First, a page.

Export of patented product by a non-patentee for obtaining regulatory approval allowed: Delhi High Court
The Delhi High Court has held that:
The Division Bench of the Delhi High Court has held that export of a patented product by a non-patentee for the purpose of obtaining regulatory approval is allowed under Section 107A(a) of the Patents Act, 1970 (“the Act”) and therefore does not amount to infringement. The Court laid down guidelines to be followed by courts in an infringement action to determine whether a Defendant’s exports are in fact for research purposes under Section 107A(a).
Section 107A reads:
107A Certain acts not to be considered as infringement. -For the purposes of this Act,-
shall not be considered as a infringement of patent rights.
The judgment was a result of appeals against the combined judgment of the Single Judge passed in two separate actions by Bayer:
The Defendant/Respondent in both actions alleged that export of the patented product was for the purpose of obtaining regulatory approvals in other countries and therefore did not amount to infringement under Section 107A(a) of the Act. It was argued that Section 107A(a) allowed sale of a patented product for research purposes and “sale” within the meaning of the provision includes export.
The Single Judge held that the “language of Section 107A of Patents Act permits exports from India of a patented invention solely for uses reasonably related to the development and submission of information required under any law in India, or in a country other than India, that regulates the manufacture, construction, use, sale or import of any product.”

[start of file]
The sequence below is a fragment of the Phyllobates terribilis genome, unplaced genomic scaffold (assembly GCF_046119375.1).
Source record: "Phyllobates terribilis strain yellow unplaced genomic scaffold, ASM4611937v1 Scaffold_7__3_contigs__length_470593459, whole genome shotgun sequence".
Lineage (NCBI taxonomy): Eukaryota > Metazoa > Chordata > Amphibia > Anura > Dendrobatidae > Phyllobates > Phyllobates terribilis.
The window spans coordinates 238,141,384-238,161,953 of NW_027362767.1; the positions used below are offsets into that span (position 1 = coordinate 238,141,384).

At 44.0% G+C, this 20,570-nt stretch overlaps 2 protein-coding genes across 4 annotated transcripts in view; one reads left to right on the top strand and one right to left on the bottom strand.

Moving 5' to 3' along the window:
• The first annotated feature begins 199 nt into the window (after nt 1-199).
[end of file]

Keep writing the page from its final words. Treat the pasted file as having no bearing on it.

Key findings of the Division Bench:
A. “Sale” under Section 107A(a) includes “export”
Arguments by Natco/Alembic:
B. Test to regulate the use of Section 107A(a) exemption
The Court noted that different countries have different requirements of quantities to be used in studies, where the studies are to be conducted and therefore there can be no rigid rule to determine whether section 107A(a) applies and each case will have to be decided on an analysis of the evidence including proof of the relevant regulatory requirements. The key is to determine the intent of use, i.e. it must be determined whether the use of the patented product is for commercial purposes.
The Court also laid down certain guidelines to be considered by courts to determine whether use, sale, etc. is “reasonably related” to the purpose of development of information to be used to obtain regulatory approvals. It was held that in a case where a plaintiff alleges infringement on account of exports or an exporter seeking a declaration of non-infringement on account of exports under Section 107A(a), courts should consider the following, and any other matter that may be relevant:
It was further held that during adjudication of such matters, courts should issue appropriate interim orders requiring the Defendant to give an undertaking by way of affidavit to compensate the plaintiff, specifying the extent of such monetary compensation, in the event the court eventually held that the Defendant’s acts amounted to infringement and the suit were to be decreed in favour of the plaintiff and the extent of such monetary compensation.
This affidavit should be:
Lastly, to protect exporters of generic drugs against frivolous litigation by patentees, the Court held that if it is held by the court that the exporter is not involved in sale or export of any patented product, but a generic article, unprotected by patent law, when denying relief, suitable restitutionary relief should be awarded to the defendants in monetary terms, to preclude litigation that prevents trade or competition.
C. Disputes related to sale of patented products under Section 107A(a) are subject matter of civil suits
The Court held that since an adjudication under Section 107A(a) involves investigation into facts and could result in reliefs to private parties for enforcement of private rights, i.e. patent rights, such disputes cannot form subject-matter of writ proceedings but should be filed as civil suits.